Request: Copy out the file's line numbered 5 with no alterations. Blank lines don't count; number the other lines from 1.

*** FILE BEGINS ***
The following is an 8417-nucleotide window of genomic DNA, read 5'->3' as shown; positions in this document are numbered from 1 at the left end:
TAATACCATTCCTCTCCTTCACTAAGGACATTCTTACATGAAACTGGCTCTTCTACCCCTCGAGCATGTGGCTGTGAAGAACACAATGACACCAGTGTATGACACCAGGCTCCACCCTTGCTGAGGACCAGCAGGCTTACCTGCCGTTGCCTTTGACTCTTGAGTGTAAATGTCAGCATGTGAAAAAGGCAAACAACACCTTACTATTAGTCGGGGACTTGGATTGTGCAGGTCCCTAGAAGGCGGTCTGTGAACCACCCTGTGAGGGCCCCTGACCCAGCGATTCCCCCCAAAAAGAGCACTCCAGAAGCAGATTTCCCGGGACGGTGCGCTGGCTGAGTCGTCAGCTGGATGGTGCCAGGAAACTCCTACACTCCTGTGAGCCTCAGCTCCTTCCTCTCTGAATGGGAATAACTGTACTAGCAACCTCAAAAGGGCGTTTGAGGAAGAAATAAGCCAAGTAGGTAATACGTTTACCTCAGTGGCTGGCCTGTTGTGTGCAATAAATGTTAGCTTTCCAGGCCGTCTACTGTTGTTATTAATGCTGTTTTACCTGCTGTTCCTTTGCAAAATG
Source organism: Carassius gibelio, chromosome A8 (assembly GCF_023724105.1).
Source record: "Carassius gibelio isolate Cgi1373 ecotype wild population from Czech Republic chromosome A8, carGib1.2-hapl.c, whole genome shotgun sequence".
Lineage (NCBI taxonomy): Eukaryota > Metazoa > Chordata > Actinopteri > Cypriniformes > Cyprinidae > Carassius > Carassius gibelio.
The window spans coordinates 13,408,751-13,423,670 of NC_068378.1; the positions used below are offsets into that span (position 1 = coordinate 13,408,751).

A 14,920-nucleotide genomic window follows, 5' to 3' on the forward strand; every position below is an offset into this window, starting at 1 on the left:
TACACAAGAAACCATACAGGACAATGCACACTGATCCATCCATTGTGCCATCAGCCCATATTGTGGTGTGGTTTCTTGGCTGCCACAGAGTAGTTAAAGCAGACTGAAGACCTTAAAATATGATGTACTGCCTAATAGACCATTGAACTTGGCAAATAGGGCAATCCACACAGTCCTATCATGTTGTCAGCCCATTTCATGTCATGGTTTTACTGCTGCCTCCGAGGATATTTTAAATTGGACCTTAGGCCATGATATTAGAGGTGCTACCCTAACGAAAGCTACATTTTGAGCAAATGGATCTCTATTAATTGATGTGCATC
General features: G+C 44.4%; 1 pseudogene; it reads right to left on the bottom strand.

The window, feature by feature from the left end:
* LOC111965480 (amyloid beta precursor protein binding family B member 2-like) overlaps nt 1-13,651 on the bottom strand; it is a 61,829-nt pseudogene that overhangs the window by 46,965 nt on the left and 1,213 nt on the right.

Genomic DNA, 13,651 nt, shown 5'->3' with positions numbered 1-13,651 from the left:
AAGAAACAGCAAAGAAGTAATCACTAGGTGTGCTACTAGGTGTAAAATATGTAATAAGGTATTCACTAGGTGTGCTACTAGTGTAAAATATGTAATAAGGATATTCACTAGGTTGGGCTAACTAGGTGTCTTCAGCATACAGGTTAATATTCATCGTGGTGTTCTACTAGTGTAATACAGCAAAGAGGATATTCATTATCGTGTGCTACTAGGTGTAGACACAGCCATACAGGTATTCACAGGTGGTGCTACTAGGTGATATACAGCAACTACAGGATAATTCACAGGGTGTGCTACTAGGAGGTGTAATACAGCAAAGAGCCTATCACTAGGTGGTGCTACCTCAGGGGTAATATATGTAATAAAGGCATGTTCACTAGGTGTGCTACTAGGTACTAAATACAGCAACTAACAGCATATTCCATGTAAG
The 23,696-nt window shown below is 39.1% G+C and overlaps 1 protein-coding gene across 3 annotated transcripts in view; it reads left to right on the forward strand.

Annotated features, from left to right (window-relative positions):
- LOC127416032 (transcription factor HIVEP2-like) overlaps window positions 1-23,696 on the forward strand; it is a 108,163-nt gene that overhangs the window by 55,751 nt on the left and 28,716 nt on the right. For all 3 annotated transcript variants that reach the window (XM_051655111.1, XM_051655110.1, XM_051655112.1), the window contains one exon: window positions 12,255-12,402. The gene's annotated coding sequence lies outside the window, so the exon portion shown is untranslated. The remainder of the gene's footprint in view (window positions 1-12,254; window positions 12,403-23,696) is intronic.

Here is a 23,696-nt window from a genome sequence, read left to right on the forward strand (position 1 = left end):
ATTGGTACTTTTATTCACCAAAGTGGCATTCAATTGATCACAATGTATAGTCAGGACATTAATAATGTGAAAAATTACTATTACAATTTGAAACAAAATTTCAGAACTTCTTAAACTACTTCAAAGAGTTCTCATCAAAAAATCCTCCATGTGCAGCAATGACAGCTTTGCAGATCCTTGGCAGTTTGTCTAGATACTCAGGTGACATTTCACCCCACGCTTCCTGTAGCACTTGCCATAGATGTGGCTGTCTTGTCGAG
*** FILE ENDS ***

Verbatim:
Lineage (NCBI taxonomy): Eukaryota > Metazoa > Chordata > Actinopteri > Cypriniformes > Cyprinidae > Carassius > Carassius gibelio.